While coronavirus has already ravaged the stock market, realtors also warn a housing market crash may be near. Denise Schroder, an Oklahoma City realtor, says clients are asking if they should hold off on selling their house until the pandemic blows over.
Another Oklahoma real estate agent says:
My concern isn’t so much the virus itself, it’s the overwhelming disruption it is and will continue to cause. We have seen some effects in Italy already, where they’ve temporarily suspended mortgage payments.
These disruptions could cause a housing market crash through fear and uncertainty. If coronavirus leads to an extended slowdown in the economy, there could be spillover effects into the housing market.
These might include rising unemployment and lower income resulting in missed payments. That caused the subprime mortgage crisis that sparked the last Great Recession. A slow economy would also increase debt-to-income ratios, especially with a record high household debt bubble.
As a result, fewer buyers would be qualified to buy homes, leading to a crash in demand and an end to the meteoric growth in housing prices. Coronavirus could not have come at a worse time for the housing market.
If I were a seller, I would NOT want a parade of unknown people going through my house touching things, sneezing, etc.
I believe we are fixing to experience a shift. I see a difference in age groups, my older clients have already decided to wait until after the election.
As well as:
I’m not panicking but I do believe we are about to experience a big shift in the market. I’ve already had several out-of-state buyers cancel trips
It’s not merely these anecdotes that forebode a housing market crash. In one of the hottest U.S. real estate markets, the California Association of Realtors is revising its 2020 forecast downward. California home prices and sales are likely to take a hit from coronavirus.
The association hopes lower interest rates may be enough to eke out a small gain for the year. But that might lead to a worse housing market crash in the near future.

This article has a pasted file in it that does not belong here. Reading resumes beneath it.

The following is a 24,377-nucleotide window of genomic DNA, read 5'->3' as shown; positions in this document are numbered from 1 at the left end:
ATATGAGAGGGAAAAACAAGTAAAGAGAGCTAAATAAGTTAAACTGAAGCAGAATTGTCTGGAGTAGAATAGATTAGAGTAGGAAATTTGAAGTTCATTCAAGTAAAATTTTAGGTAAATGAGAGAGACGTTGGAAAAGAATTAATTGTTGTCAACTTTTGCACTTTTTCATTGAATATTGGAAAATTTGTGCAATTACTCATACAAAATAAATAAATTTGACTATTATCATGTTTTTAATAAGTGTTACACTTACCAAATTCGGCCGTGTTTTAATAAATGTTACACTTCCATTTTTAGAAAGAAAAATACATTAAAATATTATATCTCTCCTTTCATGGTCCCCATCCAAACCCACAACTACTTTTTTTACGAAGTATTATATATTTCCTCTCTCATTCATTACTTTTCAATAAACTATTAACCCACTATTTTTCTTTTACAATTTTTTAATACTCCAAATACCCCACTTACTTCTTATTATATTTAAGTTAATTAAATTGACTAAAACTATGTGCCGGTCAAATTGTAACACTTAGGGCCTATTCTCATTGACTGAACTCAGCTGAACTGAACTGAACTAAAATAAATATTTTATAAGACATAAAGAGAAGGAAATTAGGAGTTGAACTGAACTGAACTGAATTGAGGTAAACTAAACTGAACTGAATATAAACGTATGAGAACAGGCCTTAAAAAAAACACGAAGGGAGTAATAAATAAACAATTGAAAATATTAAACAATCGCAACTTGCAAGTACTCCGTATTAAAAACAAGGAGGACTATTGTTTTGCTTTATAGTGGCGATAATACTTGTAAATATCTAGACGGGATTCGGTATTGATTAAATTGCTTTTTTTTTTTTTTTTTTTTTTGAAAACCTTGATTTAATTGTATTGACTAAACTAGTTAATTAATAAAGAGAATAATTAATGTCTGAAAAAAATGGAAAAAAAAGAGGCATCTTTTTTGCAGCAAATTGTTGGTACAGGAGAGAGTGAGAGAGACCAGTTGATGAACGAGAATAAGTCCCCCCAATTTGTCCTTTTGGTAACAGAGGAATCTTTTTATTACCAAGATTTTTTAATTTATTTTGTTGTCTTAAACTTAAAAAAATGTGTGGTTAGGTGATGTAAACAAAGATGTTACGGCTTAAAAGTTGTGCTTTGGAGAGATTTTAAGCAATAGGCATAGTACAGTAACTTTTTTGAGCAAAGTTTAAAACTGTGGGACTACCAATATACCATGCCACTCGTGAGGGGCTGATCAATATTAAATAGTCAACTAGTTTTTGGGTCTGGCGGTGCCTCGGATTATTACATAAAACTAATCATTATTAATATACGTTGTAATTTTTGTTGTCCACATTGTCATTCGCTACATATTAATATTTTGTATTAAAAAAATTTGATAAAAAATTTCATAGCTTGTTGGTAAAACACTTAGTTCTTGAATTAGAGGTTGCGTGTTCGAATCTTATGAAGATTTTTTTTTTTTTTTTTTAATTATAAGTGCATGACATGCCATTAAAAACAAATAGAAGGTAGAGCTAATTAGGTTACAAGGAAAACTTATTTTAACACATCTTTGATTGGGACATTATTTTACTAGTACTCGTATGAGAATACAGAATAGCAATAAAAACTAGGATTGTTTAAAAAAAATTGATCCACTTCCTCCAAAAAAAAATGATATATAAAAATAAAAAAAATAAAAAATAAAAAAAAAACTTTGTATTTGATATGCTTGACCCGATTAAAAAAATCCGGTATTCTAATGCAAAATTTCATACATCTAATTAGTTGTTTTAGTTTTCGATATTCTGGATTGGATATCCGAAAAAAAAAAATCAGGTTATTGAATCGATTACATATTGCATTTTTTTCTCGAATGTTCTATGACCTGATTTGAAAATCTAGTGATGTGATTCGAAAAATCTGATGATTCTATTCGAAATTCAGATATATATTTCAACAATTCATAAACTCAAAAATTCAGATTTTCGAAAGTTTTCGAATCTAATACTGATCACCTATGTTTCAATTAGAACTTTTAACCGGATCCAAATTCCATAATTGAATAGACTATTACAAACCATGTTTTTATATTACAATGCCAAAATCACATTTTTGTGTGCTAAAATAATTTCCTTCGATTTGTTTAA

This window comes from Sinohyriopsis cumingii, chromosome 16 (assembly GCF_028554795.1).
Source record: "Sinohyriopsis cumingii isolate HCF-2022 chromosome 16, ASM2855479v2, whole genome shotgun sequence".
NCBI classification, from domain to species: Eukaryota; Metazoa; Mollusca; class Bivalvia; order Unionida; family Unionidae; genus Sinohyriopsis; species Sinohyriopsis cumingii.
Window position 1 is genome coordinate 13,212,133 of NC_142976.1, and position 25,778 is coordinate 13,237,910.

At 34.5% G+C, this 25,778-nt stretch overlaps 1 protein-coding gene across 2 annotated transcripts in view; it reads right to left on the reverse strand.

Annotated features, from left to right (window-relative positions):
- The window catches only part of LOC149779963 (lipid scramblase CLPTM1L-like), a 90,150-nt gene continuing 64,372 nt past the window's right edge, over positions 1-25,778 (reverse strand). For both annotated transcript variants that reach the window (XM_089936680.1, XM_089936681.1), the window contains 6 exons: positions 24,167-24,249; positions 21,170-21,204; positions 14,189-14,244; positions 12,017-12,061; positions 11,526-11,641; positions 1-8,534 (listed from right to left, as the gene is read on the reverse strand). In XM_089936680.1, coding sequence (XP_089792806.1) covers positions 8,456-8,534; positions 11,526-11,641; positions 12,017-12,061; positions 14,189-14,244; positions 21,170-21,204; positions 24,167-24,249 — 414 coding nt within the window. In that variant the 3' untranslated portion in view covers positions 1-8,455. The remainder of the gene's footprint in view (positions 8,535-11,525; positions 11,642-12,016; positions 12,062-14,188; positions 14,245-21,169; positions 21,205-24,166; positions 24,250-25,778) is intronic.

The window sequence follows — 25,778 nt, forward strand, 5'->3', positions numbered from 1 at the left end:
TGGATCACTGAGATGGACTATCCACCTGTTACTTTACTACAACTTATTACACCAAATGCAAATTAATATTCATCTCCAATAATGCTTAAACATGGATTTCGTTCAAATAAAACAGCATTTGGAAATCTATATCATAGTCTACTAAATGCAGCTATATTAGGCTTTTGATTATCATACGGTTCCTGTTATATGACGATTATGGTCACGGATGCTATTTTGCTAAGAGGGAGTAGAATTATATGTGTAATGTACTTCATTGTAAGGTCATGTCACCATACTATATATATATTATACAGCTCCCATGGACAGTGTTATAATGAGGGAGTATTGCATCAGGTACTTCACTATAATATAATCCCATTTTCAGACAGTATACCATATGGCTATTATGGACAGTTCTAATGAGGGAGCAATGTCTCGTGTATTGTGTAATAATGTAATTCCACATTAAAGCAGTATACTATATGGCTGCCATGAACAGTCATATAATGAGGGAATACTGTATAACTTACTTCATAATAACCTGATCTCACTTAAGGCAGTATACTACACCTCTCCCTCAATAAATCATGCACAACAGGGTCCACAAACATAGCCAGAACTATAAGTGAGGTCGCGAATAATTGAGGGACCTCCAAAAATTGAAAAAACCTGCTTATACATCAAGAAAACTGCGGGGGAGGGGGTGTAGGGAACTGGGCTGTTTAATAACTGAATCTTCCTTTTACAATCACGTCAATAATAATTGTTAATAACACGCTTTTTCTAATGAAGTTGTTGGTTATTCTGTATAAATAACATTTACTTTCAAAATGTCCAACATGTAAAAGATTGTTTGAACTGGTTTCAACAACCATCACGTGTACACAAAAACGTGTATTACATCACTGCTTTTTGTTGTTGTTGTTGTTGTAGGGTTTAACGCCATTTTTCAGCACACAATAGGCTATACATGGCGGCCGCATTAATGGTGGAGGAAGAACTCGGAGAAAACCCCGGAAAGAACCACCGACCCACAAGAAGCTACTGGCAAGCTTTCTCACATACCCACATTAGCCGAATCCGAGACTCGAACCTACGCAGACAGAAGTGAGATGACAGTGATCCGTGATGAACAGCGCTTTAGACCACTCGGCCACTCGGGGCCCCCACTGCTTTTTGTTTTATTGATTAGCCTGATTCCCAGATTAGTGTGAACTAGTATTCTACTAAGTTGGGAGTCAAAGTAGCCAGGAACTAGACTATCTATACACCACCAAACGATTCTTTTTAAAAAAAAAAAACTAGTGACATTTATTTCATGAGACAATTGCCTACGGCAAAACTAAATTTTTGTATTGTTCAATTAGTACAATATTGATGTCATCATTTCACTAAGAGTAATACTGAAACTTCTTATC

The Federal Reserve lowered interest rates earlier this month. The Fed is also pumping $1.5 trillion into the banking system’s short term lending markets. Easy monetary policy is what contributed to the 2008 housing market crash.
The coronavirus may have just triggered the same macro environment that led to the worst housing bubble in history. According to Susan Wachter at the University of Pennsylvania’s Wharton School of Business, “a huge expansion in the money supply” caused the last housing bubble.
The last time the Fed lowered interest rates to 1% was from 2000 to 2003. That artificially stimulated demand for houses people could not afford, as well as risky financing deals from the banks.
In January, a Dallas-area realtor– someone who sells houses for a living— told the public his inventory wasn’t worth current housing prices. He argued low interest rates were creating a housing bubble.
That was before the coronavirus pandemic, before the emergency rate cut to 1%, and before the $1.5 trillion in additional money market liquidity.
Now that coronavirus has already made quick work of the trillion-dollar stock market rally since October (which just so happened to coincide with the Fed’s $77 billion a month liquidity injections to the repo market), it’s creating a perfect storm of disastrous conditions for another housing market crash.
Disclaimer: This article represents the author’s opinion and should not be considered investment or trading advice from CCN.com.
Last modified: March 15, 2020 4:28 PM UTC